Risks and Rehab Post Meniscus Transplant Surgery

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Meniscus transplant surgery is a treatment option for people who have sustained very large meniscal tears that have required surgical removal. The goal of meniscus surgery is to leave behind as much normal meniscus tissue as possible, but in some situations, most or all of the meniscus is removed at the time of surgery. Removal of the meniscus can decrease the stability of the knee joint and also make people more prone to developing arthritis of the knee.

For this reason, some doctors may recommend a meniscus transplant surgery to replace the removed meniscus with a donor meniscus.

Performing Transplant Surgery

Meniscus transplant surgery is performed by obtaining a meniscus from a cadaver donor. The meniscus tissue has been sterilized and preserved. There are different methods of preservation and sterilization of grafts, with advantages and disadvantages of each. Most meniscus transplant grafts are frozen to a temperature that kills all living cells in the graft but does not significantly alter the mechanical properties of the tissue.

Once the graft is obtained and matched to the size and shape of the recipient patient's knee, the new meniscus is surgically implanted. Most surgeons transplant some bone along with the meniscus tissue to help create a stronger attachment. In addition, the main portion of the meniscus is sutured to the surrounding capsule inside the knee joint.

The healing of the bone and the meniscal tissue are both critical to ​the success of the transplant surgery.

Rehab After Surgery

Post-surgical rehabilitation protocols vary depending on the exact procedure and your surgeon's preference. Most surgeons have patients protect the knee with crutches and limit ​mobility of the knee joint with a brace until healing of the meniscus has occurred.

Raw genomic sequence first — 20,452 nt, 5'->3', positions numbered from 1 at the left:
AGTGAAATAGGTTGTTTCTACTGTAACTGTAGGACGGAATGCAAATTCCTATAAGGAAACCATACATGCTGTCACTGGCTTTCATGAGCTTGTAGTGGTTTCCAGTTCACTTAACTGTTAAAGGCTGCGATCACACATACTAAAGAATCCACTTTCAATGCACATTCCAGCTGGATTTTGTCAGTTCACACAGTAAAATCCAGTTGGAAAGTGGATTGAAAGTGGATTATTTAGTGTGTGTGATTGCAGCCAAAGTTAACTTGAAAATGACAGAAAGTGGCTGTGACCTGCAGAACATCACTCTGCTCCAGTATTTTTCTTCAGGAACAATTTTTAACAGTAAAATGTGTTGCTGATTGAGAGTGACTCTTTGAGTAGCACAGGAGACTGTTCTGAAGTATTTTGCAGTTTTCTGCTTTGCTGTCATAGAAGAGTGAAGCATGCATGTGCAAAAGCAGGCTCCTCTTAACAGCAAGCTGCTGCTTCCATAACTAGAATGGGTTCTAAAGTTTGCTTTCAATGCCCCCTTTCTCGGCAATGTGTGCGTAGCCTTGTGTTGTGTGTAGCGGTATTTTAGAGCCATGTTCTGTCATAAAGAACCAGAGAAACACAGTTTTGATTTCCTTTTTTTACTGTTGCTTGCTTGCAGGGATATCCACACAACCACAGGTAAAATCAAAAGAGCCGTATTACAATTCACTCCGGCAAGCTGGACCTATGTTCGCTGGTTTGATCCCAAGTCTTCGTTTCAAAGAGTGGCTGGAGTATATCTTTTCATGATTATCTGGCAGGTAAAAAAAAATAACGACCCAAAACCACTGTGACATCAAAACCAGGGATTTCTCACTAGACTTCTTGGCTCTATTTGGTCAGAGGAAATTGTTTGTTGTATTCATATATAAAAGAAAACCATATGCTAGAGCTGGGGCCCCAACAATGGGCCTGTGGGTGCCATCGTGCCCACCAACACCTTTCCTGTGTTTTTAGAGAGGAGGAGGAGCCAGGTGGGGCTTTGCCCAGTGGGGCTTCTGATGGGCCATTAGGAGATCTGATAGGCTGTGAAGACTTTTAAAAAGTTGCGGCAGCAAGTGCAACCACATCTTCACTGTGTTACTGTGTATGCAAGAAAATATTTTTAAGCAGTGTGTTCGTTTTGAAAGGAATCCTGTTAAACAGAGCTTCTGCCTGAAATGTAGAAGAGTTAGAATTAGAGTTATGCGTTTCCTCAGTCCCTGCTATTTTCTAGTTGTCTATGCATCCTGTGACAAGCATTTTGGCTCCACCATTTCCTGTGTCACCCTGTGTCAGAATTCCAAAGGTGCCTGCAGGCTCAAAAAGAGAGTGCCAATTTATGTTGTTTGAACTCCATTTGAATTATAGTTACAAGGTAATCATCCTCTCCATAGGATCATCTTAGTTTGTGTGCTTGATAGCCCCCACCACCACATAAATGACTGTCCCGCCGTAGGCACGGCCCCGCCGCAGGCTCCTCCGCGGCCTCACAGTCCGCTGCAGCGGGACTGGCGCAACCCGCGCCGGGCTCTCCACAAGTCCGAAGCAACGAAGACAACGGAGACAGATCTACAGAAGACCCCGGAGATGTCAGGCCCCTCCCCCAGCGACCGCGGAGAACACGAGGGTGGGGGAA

Healing of a transplanted meniscus has been shown to occur after 8-12 weeks. Patients will not be able to squat, run, or perform athletic activities for at least several months. Most patients who have a successful outcome return to their usual activities about 8-12 months after surgery.

Risks of Meniscus Transplant

The risks of every surgery must be carefully considered, but there are some unique risks to meniscal transplant that patients should be aware of.

  • Long-term results are lacking
    Long-term results simply are not available because meniscus transplantation is a relatively new procedure. There are some mid-term (3-6 year) studies which show encouraging results, but no one knows for sure how well the knee will be working in 10 or 20 years.
  • More surgery may be coming
    Studies have shown a significant number of these patients do require further surgery, about 30 percent. If you are looking for one-stop shopping, a procedure that you can confidently call your last, a meniscus transplant is not for you.
  • The transplant can fail
    Not all transplants have healed into position, and some need to be removed because they end up causing more problems than they solved. Even if you undergo proper rehabilitation and therapy, there is a chance that your new meniscus will not heal into your knee.
  • Disease transmission
    There is a very small, but a real risk of disease transmission when using another person's tissue in your body. These tissues are preserved and cleaned to destroy bacteria and viruses, but there are no guarantees. There is a theoretical risk of HIV, hepatitis, bacterial, or other infectious disease transmission with these grafts. Again, the risk is very small, but not zero.

Meniscus transplant surgery is seldom performed for a number of reasons. Only a few people meet the limited criteria for having this surgical procedure, and many of these individuals choose not to have surgery because of the lengthy rehabilitation and the risks of having surgery. That said, it can be a helpful surgical option for people who have their meniscus removed and are concerned about risks of developing arthritis of the knee joint.

Sources:

Sekiya JK, Ellingson CI. "Meniscal allograft transplantation"J Am Acad Orthop Surg. 2006 Mar;14(3):164-74.

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